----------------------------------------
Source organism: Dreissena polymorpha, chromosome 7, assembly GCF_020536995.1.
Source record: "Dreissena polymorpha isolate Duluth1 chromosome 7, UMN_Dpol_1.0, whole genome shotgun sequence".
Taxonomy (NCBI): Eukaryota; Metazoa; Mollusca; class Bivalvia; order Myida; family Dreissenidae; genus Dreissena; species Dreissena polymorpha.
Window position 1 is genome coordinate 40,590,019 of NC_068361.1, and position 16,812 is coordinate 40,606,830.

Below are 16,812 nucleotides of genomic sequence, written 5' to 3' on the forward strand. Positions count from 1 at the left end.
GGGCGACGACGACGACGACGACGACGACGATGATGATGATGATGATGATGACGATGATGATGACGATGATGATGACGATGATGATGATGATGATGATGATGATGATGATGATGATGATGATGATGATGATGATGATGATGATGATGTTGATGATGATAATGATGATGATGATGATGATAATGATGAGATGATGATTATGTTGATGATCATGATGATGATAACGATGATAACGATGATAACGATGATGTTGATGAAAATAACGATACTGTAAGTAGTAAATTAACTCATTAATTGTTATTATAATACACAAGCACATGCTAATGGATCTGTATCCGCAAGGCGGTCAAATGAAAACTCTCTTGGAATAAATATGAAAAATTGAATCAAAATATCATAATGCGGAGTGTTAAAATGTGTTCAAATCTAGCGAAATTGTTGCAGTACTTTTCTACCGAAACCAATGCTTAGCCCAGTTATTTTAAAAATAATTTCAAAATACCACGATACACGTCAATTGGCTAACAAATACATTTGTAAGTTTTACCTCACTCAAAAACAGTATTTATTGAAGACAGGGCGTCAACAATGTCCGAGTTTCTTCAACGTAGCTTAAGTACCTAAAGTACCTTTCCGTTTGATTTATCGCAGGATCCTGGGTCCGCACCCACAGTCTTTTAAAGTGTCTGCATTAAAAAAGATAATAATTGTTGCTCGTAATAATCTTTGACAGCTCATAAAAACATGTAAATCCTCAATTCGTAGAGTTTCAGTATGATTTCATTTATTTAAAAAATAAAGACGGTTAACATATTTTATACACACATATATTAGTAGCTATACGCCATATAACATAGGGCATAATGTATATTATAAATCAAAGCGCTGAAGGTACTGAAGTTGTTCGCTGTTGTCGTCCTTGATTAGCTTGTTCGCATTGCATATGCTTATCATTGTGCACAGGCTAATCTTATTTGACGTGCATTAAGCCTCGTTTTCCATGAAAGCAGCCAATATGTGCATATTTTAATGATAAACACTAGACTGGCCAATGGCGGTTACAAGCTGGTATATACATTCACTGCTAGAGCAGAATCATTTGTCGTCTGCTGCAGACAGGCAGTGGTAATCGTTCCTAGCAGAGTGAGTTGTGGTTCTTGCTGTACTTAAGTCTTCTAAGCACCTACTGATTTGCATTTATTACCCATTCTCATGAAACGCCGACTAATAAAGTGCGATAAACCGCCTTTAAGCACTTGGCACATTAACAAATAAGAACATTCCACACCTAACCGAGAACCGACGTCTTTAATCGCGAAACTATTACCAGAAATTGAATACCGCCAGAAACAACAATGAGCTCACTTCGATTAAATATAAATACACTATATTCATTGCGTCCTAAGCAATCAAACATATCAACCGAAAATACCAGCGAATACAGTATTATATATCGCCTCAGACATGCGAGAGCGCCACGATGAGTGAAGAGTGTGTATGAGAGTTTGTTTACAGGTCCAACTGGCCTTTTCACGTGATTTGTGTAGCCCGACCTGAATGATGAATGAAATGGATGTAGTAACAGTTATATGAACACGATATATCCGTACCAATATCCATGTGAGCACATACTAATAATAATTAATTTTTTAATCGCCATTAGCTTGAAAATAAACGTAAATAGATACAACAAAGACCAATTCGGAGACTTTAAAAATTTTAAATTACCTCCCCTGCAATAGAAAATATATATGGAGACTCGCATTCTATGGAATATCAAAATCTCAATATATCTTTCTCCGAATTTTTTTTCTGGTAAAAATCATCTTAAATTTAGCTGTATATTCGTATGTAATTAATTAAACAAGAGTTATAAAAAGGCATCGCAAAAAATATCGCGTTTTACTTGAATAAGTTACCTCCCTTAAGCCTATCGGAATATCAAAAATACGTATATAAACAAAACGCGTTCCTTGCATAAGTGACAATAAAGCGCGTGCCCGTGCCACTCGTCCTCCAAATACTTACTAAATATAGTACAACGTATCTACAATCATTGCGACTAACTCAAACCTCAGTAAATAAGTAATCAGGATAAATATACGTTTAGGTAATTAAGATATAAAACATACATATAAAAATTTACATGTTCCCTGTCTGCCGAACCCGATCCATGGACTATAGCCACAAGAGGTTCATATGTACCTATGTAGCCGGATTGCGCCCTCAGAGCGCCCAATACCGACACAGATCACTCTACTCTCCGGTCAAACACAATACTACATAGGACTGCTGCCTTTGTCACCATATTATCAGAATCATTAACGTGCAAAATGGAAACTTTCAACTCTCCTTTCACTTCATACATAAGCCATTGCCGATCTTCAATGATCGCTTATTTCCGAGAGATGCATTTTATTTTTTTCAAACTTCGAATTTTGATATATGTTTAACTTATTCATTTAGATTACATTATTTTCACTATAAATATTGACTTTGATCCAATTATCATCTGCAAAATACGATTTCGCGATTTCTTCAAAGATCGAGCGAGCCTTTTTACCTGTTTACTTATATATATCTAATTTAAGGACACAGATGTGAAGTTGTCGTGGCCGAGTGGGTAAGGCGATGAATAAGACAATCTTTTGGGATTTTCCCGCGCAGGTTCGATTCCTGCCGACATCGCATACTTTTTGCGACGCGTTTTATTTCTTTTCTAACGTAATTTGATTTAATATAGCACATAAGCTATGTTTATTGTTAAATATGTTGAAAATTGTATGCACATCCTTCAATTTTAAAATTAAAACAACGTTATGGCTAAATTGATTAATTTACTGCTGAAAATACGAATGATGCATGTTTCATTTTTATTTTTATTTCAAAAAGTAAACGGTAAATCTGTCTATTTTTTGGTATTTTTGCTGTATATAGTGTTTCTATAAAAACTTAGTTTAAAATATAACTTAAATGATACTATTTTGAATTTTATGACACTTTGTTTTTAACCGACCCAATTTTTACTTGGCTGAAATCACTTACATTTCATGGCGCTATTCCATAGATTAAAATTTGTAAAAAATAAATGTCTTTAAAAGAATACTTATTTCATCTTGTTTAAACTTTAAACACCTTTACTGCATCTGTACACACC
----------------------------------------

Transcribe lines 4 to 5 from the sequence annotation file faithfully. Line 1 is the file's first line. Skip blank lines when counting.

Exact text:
Window position 1 is genome coordinate 40,590,019 of NC_068361.1, and position 16,812 is coordinate 40,606,830.

Below are 16,812 nucleotides of genomic sequence, written 5' to 3' on the forward strand. Positions count from 1 at the left end.